In an interview with We Need Diverse Books, the author, Alice Oseman, explains the inspiration behind the novel, saying, “I’d read a lot of coming out stories…but I’d never read a book which had an aro-ace coming out story as the focus, that explored all the confusion and doubt and exploration involved in figuring out your sexuality. Something like that would certainly have helped me a lot when I was younger, and I was very excited about exploring all that emotional turmoil!”

 

View this post on Instagram

 

A post shared by Alice Oseman (@aliceoseman)

5. Liv Flaherty – Emmerdale

Emmerdale is one of the longest-running soap operas in the UK. Set in a small village in the Yorkshire Dales, the show features a revolving cast of characters from various families residing in and around the village. 

In 2016, the soap introduced Liv Flaherty, a teenage troublemaker who struggles with her inability to connect with those close to her. Eventually, Liv comes out as asexual – becoming the first asexual character in a British soap opera. As it appeared on one of the most widely watched programs on UK television, Liv’s coming out marked a huge step in asexual representation in the UK. 

 

View this post on Instagram

 

A post shared by Emmerdale (@emmerdale)

6. Kamai – Beyond The Black Door

Beyond the Black Door is a dark fantasy novel that revolves around Kamai, a “Soulwalker” who can visit other people’s souls when they sleep. With each soul she visits, she is haunted by a black door, which she is advised never to open.

Not only are LGBTQ identities found all over Beyond the Black Door’s world, but its main protagonist, Kamai, is also biromantic asexual herself. The book does a good job of explaining asexuality to its readers, using a chart of moons to explain the asexual spectrum and how it can co-exist with other identities.

 

View this post on Instagram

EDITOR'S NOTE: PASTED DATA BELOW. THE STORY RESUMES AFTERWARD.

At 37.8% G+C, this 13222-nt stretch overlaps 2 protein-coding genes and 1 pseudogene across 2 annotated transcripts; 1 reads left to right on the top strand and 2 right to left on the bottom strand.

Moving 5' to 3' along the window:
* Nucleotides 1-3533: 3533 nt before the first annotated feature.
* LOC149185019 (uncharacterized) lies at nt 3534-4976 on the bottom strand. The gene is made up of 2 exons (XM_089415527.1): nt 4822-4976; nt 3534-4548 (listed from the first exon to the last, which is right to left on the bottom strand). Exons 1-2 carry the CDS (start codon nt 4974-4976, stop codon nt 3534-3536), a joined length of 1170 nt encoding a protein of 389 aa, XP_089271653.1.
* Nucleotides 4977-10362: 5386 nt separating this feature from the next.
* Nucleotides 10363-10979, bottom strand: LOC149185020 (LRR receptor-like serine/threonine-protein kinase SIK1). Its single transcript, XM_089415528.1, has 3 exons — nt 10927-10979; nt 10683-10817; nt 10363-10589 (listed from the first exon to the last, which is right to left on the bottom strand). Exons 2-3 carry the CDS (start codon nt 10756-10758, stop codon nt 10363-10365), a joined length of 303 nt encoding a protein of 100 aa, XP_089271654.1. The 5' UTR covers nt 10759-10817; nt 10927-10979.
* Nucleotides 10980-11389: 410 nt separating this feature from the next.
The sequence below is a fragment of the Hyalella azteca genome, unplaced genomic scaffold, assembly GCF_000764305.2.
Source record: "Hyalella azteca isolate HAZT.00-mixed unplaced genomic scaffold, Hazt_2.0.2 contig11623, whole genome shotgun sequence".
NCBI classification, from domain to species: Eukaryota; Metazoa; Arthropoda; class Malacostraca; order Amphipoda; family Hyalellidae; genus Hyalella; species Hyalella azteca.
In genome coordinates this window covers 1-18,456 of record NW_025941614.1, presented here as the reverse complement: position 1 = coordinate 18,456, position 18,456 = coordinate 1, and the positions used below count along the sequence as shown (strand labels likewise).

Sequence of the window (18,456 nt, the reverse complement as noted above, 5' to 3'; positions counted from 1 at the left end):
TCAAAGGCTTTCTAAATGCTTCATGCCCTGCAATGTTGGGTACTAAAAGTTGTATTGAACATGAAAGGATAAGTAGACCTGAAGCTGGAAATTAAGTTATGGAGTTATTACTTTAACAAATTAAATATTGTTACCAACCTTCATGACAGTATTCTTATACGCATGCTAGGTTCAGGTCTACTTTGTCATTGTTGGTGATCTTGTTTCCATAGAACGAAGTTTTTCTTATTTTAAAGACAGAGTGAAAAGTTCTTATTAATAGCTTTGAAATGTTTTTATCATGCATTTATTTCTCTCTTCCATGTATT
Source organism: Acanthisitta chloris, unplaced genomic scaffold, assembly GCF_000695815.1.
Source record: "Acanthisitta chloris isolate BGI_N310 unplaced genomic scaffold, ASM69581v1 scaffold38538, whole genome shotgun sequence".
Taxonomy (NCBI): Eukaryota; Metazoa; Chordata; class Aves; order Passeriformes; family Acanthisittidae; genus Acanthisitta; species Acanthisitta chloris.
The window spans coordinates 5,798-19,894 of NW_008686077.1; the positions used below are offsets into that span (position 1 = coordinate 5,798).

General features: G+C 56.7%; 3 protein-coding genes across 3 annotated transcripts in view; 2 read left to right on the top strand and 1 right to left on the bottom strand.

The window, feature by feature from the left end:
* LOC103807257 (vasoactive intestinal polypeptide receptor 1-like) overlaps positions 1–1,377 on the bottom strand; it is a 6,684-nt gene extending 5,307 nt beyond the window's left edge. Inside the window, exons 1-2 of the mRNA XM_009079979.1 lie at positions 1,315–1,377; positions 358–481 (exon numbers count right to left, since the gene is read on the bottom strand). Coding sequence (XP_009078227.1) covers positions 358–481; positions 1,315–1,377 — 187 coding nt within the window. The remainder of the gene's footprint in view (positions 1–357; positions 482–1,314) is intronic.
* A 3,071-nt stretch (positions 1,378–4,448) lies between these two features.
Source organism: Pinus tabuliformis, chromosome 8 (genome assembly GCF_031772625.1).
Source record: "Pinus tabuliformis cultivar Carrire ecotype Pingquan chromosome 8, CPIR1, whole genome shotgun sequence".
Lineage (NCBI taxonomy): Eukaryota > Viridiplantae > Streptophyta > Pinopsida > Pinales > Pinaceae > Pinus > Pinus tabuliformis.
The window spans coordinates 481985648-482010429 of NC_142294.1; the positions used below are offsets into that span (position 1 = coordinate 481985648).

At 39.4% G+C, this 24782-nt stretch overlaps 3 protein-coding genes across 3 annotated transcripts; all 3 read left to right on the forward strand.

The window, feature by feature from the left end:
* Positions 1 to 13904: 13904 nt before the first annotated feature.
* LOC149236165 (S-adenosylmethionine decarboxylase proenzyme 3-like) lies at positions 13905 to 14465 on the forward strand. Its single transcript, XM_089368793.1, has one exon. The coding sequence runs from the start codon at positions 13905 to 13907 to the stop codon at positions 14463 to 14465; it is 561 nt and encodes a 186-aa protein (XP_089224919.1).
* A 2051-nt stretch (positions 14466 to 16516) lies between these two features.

A post shared by P🐝 (she/they) (@bookscoffeelibra)

7. Esperanza “Spooner” Cruz – Legends Of Tomorrow

In the seventh season of The CW’s Legends of Tomorrow, Esperanza “Spooner” Cruz, a superhero who has the power to communicate with aliens after being abducted as a kid, comes out to her teammate Zari Tarazi. 

When asked by Zari what her “type” is, Spooner says, “I don’t really get those types of feelings for anyone. Maybe it’s one of those things those aliens messed up about me.” But Zari quickly affirms Spooner’s identity, telling her, “No, what you’re describing is totally normal. It just means maybe you’re ace. Asexual. People who identify as ace have little or no interest in sex but many of them still want to be in relationships.”

The Bottom Line

In a world where sex and romance are so ingrained into our culture, nuanced asexual representation in the media can be life-changing for a lot of young people who are coming to terms with their ace identity. By shining the spotlight on ace characters, the media on this list are not only paving the way for better ace representation but also helping break down the myths and misconceptions about asexuality. 

RELATED: Being a panromantic asexual: What it means and what you should know